Can you even imagine a more tender scene?

As I look down at my ballooning belly and contemplate the birth of my own second child, I think of my sister in the mountains with utter envy.
I’ll be having this baby in a city where I know very few people and have no relatives to speak of.  I have some new friends and acquaintances, a loving but very overworked husband and an adorable but very demanding toddler. There will be no one else to bring me food, comfort me, help my son adjust to the biggest upheaval to his life so far or my welcome my new baby to the world with unconditional love.  It’s daunting to say the least.
At least that’s what I thought until recently. 
As luck (and maybe a little creative planning) would have it, Colin’s father will be traveling to Nairobi for work during the weeks around Jelly Bean’s birth!  So, Caleb will have his loving Babu to distract him from the fact that his little brother is sucking his mom’s attention (among other body parts) and JB will have another soul to welcome him to this world the way only relatives can. 
Things were looking up. 
And then, just this weekend, over a Skype call, my dad, in his typically nonchalant offhanded manner, told us that he would be coming for the birth too.  Ha ha, very funny dad. (I naturally assumed he was kidding.) 
My parents had, just months before and at great expense and risk of pissing off clients/bosses, taken a trip to visit us in Kenya.  They had never been to Africa before, and it’s not an easy trip.
The plan was for us to visit Chicago as soon as JB could travel.  Plus, I figured that with 6 new grandbabies in 4 years, some of the shine had worn off of this whole “being there for the birth” thing.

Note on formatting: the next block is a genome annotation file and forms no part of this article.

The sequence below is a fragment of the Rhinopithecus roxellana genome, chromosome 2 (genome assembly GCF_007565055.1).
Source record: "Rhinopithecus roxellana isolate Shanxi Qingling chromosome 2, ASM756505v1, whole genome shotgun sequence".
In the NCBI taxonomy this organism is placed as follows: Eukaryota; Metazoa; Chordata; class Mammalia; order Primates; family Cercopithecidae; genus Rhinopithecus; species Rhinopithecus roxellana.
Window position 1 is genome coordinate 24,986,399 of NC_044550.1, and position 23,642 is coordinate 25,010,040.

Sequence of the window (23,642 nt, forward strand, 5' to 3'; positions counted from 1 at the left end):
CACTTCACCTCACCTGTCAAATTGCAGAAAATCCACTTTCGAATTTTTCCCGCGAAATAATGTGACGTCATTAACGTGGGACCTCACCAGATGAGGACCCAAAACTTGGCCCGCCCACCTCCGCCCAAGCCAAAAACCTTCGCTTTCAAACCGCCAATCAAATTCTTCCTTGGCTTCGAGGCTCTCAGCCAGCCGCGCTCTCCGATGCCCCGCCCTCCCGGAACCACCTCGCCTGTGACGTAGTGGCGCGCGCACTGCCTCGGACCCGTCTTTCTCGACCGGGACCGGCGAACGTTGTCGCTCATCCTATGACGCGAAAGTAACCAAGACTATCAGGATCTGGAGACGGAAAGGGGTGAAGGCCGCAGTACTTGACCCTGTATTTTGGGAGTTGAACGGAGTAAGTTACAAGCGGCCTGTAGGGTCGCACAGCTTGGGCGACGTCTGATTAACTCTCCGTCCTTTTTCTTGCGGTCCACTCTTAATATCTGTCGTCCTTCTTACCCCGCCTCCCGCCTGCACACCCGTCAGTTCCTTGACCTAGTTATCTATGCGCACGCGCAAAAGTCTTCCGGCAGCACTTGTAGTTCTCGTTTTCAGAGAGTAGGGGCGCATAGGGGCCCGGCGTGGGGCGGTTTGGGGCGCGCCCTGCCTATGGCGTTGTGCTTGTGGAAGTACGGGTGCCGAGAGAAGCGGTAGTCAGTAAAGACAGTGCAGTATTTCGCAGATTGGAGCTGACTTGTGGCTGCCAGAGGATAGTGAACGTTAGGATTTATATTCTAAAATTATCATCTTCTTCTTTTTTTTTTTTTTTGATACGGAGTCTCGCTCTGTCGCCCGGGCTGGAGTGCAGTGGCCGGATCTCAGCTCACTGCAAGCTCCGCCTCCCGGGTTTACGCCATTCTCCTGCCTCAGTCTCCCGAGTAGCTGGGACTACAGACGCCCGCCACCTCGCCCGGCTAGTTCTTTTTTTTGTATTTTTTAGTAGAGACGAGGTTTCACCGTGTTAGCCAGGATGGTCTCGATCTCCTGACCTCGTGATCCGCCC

But he wasn’t kidding.  He’s coming all the way to Kenya to be here for me.  For Caleb.  And for his grandson. I could cry it makes me so happy. (It’s breaking my mom’s heart, but she can’t take any more time off of work to join him)
All of this makes me feel incredibly lucky and blessed. 
But something else as well…
You see, giving birth is the most female of rites of passage. Around the world, births are predominantly attended by women and so is the recovery process.  In some places, men are chased from the scene, and not too long ago in the US it was a man’s role to simply wait anxiously outside and then merrily puff on cigars and receive congratulatory pats on the back.
So, I’m in a kind of unique situation here.  I’ll be surrounded entirely by testosterone: my husband, my father, my father-in-law, hell, even my son and new baby – not a drop of estrogen between them.    
Which is fine.  I mean, they are all loving, compassionate and generous people.  And, like I said, I’m so lucky to have family around me. 
But I’m thinking a bit of training re: recovering moms might be required.